People’s diets from one hundred years ago horrify lots of folks today. Pie crusts made with pig lard? Meat for every meal?
One hundred years ago, hybridized wheat hadn’t been introduced. Tinkered with to produce drought-resistant crops requiring less time and fertilizer for robust growth, modern wheat may be to blame for the rise of celiac and gluten sensitivity.
Back then, commercially raised beef cattle weren’t kept in tight quarters and fed a diet of antibiotics that are unhealthy for us. Folks lived long, healthy lives without the obesity we see today.
So what was on the menu one hundred years ago? What was on the shelves of the neighborhood grocery store?
Because America sent a lot of food overseas to the Allies and the army, rationing became necessary. Foods in short supply included wheat, sugar, fats and oils, and meat, especially beef.
In my new book releasing next week, The Storm Breaks Forth, Maren Bloch coordinates a cookbook to help homemakers prepare tasty meals during wheatless and meatless days during World War I. Paging through some of these wartime cookbooks, I noticed many recipes call for lard or a fat other than butter.
Ovens didn’t have the temperature controls we have nowadays. Recipes called for a slow oven (300-325°), a moderate oven (350-375°), or a hot oven (400-450°).
Go into a grocery store today and you’ll find wheat flour. Other types of flour have become more common, found in gluten-free or specialty sections. A wide selection of flours was available one hundred years ago. I found many recipes calling for barley flour, corn flour, buckwheat, rye flour, graham flour, and bran flour.
I’m not going to rush out and purchase pig lard. However, Great-Grandma’s recipes shouldn’t be discarded. Here are samples from the Abingdon War-Food Book published in 1918.
Peanuts (1 pt. before shelling) 1 c Pettyjohn’s Breakfast Food
½ c fat (other than butter) ¼ t grated nutmeg
1 c sugar 1 c wheat flour
1/8 t salt 2 t baking powder
½ lemon or orange (peel and juice)
Shell the peanuts and run peanuts, Pettyjohnn’s, and lemon rind through the meat grinder. Add fat, melted, and then water and lemon juice. Then add gradually sugar, salt, nutmeg, flour, and baking powder sifted together. Mix well and drop into greased pans. Bake in hot over 15-20 minutes.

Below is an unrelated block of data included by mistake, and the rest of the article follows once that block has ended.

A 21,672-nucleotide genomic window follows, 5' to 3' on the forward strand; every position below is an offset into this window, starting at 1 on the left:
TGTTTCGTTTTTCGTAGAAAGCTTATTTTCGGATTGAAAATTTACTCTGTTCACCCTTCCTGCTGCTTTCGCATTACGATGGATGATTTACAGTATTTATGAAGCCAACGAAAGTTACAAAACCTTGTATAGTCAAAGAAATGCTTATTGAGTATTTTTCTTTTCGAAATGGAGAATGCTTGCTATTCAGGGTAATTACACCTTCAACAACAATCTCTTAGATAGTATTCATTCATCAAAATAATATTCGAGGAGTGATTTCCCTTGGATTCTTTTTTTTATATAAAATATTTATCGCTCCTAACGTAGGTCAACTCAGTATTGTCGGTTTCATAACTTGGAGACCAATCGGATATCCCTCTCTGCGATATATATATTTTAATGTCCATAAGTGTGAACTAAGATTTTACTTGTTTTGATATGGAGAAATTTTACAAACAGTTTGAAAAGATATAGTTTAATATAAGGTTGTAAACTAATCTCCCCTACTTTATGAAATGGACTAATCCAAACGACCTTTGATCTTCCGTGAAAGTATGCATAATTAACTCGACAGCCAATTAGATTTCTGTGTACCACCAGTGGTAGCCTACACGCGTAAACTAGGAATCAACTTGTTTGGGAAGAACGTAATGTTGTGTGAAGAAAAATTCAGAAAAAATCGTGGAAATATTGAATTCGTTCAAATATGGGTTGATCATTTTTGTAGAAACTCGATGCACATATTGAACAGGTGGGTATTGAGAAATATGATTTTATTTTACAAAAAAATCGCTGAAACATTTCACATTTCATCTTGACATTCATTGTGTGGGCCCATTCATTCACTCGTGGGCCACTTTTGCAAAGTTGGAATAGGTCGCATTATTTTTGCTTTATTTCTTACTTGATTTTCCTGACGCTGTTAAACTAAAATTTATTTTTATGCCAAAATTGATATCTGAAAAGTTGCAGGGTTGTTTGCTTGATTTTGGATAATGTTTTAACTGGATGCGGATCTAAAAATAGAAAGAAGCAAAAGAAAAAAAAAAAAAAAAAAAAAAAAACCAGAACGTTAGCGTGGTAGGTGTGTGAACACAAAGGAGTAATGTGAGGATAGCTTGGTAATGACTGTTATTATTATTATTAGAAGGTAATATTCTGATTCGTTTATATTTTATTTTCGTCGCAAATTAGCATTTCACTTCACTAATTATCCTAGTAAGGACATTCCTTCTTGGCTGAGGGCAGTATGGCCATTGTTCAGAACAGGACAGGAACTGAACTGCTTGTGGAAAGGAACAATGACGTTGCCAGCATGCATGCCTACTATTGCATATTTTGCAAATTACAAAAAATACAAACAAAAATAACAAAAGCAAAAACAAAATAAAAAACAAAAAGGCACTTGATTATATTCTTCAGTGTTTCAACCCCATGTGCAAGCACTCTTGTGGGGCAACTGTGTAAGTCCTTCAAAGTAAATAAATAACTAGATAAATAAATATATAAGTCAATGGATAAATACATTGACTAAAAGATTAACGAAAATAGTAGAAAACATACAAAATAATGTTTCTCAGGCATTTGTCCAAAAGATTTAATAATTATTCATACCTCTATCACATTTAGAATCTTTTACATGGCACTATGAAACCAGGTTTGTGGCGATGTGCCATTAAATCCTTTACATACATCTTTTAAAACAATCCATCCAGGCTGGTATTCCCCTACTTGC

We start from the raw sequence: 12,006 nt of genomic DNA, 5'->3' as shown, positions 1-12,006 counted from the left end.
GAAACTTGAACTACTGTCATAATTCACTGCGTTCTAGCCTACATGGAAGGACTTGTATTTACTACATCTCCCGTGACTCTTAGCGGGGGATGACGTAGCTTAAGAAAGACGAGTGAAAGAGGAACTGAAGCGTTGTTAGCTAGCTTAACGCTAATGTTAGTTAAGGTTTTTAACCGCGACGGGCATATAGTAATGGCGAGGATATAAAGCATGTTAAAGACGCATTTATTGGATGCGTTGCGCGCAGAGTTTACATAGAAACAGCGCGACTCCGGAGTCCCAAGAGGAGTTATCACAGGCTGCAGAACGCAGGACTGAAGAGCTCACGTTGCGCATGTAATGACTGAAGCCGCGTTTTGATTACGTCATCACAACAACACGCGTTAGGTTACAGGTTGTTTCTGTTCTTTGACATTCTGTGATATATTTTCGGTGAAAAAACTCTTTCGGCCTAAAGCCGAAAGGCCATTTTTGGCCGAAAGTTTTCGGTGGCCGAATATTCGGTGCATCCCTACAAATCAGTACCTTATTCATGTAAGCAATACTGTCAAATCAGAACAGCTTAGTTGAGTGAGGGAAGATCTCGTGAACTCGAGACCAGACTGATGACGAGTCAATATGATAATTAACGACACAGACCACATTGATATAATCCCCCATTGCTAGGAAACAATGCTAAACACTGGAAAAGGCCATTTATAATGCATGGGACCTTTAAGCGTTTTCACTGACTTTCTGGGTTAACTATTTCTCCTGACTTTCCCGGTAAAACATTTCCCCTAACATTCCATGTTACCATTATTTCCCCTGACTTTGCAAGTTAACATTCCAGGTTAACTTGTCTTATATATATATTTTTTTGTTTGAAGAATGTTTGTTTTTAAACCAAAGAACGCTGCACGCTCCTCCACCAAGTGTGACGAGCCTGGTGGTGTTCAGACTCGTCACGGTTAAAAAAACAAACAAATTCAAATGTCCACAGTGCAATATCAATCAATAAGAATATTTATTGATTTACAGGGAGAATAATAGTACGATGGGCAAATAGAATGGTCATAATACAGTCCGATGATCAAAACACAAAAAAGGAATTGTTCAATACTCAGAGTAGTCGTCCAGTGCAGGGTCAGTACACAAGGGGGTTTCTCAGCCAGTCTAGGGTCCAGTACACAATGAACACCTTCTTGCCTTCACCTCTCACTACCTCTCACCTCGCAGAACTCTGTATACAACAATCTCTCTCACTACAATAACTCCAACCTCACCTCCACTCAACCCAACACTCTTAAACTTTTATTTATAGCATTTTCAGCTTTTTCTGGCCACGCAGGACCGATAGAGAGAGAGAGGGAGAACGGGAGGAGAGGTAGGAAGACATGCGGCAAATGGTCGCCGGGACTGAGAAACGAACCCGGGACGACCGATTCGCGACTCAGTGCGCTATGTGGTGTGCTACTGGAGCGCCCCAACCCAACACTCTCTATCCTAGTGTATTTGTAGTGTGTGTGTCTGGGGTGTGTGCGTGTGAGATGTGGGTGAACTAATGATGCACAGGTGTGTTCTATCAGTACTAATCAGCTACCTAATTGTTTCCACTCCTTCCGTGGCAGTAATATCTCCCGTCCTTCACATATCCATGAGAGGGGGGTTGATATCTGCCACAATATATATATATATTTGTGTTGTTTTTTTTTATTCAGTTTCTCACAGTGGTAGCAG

2 c brown sugar 1 t cloves, ground
2 c hot water 1 t soda
2 T lard 3 c flour
1 package or less seeded raisins 1 t salt
1 t cinnamon, ground
Boil all ingredients but the flour, raisins, and soda together for 5 minutes. Cool. When cold, add soda sifted in ½ the flour, and the raisins mixed with the rest of the flour. Bake in a loaf 45 minutes in a slow oven, or in a sheet 30 minutes.
2 or 3 medium potatoes 1 T sifted bread crumbs
¼ t mace 1 egg
1 t beef suet chopped fine or the same amount of butter
¼ t salt
Bake the potatoes. Scoop out insides and rub through a sieve. There should be one cupful. When cold, add the other ingredients, and the egg well beaten. Flour the hands. Make into balls and drop into boiling salted water. Simmer for fifteen minutes.
1 c ground peanuts 1 egg
2 c mashed potatoes 1 t salt
1 small onion chopped fine ½ t paprika
Mix and place in a buttered baking dish and bake in a moderate oven half an hour. Serve with or without tomato sauce.
1 c mashed baked beans ½ t salt
1 c grated cheese ¼ t mustard
1 c scalded milk ¼ t paprika
1 egg (may be omitted)
Melt the cheese over hot water; add the seasonings and milk gradually, stirring till smooth; add egg and beans and serve on hot toast or crackers.
1½ c barley flour ¼ t soda
½ c cooked oatmeal ½ t baking powder
¼ c sugar 3 T cooking oil
¼ c raisins ¼ c molasses
Heat the molasses and fat to boiling point, add soda and combine with other ingredients, previously thoroughly mixed. Bake in muffin tins half an hour.